We pressed this varietal into service for the first time this year as the third leg of a CÃ´tes-du-RhÃ´ne stool, but to our suprise, it stands on its own just fine, thank you. Inky dark, and redolent of pepper and roses. Holy moley.
After three vintages working with fruit from a highly reputed Dundee Hills vineyard, our Pinot this year is finally beautiful — if willowy. Since this varietal totally ate our lunch in the 90s, we’ve been pretty gun-shy about it: as with white wines, its essential delicacy means there are fewer places to hide crappy fruit or bad winemaking, both of which we had in ample supply back in the day. As a result, for the last few years we’ve only produced small batches as “side-bets” for the braver Garagistes.
This year, I’m proud to report, it looks like that bet will pay off, in part because we’re better winemakers, but more importantly, because we’re working with better fruit. Of course, 2010 was a lighter vintage in Oregon — no Parker wines this year without heavy manipulation — and our Pinot is no anomaly. But it’s not watery or bland. It’s just… elegant, with beautiful, focused fruit. We put a little oak on it a month ago (just a little), so by the time we bottle it in September, it ought to be really lovely.
Harvest 2011 is just now visible on the horizon, and the prospect of a fresh river of juice has similarly quickened this blog out of its traditional winter/spring slumber. [yawn] Good morning! What did we miss?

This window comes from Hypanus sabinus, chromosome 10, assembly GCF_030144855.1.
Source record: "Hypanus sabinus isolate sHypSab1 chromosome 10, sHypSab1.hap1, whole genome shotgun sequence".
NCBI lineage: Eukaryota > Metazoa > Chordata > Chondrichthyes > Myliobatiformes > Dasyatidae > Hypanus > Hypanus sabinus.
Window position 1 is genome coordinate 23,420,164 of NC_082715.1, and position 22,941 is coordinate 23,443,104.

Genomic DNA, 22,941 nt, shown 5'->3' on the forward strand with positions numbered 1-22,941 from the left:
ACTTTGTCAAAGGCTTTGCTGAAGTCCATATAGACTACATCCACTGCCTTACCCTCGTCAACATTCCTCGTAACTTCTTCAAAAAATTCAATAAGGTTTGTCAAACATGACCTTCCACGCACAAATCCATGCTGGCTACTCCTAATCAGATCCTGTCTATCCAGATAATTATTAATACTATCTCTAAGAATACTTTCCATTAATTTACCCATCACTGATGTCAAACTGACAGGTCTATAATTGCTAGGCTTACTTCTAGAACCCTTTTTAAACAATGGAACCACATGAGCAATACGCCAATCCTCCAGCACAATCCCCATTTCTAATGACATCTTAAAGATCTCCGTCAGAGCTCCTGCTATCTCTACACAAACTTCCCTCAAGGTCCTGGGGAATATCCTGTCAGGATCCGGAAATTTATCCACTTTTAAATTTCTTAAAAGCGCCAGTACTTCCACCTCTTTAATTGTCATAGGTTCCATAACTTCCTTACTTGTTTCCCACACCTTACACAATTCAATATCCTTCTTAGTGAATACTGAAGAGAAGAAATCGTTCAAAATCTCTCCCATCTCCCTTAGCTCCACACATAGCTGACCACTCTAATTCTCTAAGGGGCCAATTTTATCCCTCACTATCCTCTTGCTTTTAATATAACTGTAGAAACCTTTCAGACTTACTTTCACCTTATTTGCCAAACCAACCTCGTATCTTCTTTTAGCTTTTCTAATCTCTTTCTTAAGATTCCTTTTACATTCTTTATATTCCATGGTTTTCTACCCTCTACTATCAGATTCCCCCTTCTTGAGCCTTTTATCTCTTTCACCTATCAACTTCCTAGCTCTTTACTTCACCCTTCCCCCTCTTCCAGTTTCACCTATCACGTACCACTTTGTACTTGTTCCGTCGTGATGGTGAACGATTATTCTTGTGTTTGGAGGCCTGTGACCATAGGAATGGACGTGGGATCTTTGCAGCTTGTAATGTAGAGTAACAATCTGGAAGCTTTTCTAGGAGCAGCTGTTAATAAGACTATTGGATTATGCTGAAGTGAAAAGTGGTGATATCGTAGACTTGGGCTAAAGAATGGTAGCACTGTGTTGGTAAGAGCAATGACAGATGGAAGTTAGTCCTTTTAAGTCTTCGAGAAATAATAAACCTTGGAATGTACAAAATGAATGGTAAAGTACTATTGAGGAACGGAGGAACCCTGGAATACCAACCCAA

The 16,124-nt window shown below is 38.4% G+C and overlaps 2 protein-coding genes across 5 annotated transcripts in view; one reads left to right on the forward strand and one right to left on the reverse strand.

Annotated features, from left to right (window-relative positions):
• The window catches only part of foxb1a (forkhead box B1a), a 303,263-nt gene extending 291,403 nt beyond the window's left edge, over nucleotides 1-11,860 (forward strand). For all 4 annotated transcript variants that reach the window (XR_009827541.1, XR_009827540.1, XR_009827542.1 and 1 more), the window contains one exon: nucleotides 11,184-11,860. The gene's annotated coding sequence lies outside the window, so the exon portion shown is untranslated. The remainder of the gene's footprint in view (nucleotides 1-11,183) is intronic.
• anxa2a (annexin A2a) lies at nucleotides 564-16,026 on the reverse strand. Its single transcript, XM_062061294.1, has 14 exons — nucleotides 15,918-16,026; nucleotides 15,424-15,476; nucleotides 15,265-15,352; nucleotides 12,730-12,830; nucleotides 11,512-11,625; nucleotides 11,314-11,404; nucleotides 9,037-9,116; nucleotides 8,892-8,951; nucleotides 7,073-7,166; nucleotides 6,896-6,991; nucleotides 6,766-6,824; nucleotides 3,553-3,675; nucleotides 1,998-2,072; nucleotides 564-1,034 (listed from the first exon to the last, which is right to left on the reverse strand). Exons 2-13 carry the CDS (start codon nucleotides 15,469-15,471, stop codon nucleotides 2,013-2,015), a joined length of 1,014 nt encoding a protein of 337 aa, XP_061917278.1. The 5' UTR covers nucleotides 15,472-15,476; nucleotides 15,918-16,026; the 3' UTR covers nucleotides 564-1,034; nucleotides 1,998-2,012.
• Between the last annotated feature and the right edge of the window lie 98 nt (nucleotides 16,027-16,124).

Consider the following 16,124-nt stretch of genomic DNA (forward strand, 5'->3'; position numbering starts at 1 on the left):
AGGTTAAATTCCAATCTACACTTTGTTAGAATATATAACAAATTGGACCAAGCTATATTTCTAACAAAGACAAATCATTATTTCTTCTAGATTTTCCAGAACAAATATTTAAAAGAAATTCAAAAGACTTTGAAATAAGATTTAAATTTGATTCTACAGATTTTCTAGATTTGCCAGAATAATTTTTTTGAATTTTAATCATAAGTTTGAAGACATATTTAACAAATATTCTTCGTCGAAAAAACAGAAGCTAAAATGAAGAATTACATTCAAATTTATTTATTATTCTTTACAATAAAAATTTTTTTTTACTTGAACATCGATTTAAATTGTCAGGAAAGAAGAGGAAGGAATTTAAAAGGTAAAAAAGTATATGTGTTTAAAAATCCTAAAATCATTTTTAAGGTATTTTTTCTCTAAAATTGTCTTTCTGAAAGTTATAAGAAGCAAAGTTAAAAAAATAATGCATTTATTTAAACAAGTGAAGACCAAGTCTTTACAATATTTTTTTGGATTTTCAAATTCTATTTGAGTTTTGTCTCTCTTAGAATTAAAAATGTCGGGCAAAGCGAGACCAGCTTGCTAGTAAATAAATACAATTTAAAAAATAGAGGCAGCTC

Quite a bit, as it turns out. Despite the radio silence here at Les Blog, we’ve actually been busy little microbes downstairs, racking wines, adjusting this and that, and rigorously sampling our wares to ensure top quality (oh, was that what we were doing?). As a result, I have a few reports to share with you over the next few days on how all the varietals in our stable downstairs are faring:
- Cabernet Sauvignon
- Cabernet Franc
- Pinot Noir
- RosÃ© (of Grenache)
Overall, I think this vintage has produced truly excellent wines, primarily because the late, cool harvest meant higher acidity in just about everything. So the wines have structure and liveliness straight off the vine, and that I think will make this year’s crop arguably one of the best we’ve ever overseen.
But for scientific reasons I only dimly understand, the vintage also presented its share of problems, in particular a low-level epidemic of EA (ethyl acetate – think nail polish remover) through a number of the wines. Thanks to great advice from friends who are real winemakers, and some timely intervention on our part, all of our wines muscled through the EA and are now perfectly sound, but WTF? You’d think those higher acidities would afford some protection, but that EA must have tunneled in through the basement of the flower shop next door or something…
Anyway, based on where things taste now, I can say this: the 2010 Cabernet Franc, Grenache, Mourvedre, and Syrah will be utterly stunning. The Pinot Noir will also be lovely and elegant, though reflective of the lighter vintage. The Cabernet Sauvignon is a bucking, unruly stallion I don’t think we’ve quite tamed yet, but we will. The Merlot is… Merlot. The Viognier will also be lovely, but very… crisp, as the wine industry likes to spin high-acid wines. And the RosÃ© — man, it may yet excel, but it’s one sullen teenager.
So on the eve of blending trials, our wines fall into three categories: great, good, and problematic. Next up in a day or so, more on the great, followed in due course by reports on the other two.